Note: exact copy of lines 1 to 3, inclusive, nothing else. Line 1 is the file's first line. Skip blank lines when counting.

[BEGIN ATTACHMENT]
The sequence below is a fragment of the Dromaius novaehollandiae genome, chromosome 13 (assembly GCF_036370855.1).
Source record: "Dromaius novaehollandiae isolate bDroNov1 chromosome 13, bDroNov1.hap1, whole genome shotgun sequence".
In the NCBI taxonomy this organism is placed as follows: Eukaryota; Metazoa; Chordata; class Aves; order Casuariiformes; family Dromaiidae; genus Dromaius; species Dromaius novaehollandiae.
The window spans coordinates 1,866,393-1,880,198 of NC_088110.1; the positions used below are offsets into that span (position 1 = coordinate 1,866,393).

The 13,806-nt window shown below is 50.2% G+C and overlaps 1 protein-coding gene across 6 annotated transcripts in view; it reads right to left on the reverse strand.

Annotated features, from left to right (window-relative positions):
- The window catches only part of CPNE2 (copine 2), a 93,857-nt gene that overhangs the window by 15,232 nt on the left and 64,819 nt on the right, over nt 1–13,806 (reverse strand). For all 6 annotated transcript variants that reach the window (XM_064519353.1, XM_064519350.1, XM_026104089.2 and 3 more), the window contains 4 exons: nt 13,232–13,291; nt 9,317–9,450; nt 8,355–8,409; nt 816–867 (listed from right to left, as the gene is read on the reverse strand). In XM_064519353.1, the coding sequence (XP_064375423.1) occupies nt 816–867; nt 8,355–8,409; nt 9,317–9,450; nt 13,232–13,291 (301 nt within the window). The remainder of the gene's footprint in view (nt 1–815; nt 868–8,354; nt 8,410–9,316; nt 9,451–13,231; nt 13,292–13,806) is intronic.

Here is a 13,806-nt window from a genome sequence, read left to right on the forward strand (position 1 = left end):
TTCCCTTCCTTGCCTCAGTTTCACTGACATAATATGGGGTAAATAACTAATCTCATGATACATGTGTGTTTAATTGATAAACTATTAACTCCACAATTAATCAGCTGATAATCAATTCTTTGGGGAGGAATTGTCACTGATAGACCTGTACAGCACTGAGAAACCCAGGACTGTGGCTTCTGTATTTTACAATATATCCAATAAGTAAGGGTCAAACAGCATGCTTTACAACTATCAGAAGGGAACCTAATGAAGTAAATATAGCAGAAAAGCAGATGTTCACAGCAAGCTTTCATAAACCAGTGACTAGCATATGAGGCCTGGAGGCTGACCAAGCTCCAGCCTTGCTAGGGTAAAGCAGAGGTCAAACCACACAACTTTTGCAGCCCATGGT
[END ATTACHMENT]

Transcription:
The sequence below is a fragment of the Dromaius novaehollandiae genome, chromosome 13 (assembly GCF_036370855.1).
Source record: "Dromaius novaehollandiae isolate bDroNov1 chromosome 13, bDroNov1.hap1, whole genome shotgun sequence".
In the NCBI taxonomy this organism is placed as follows: Eukaryota; Metazoa; Chordata; class Aves; order Casuariiformes; family Dromaiidae; genus Dromaius; species Dromaius novaehollandiae.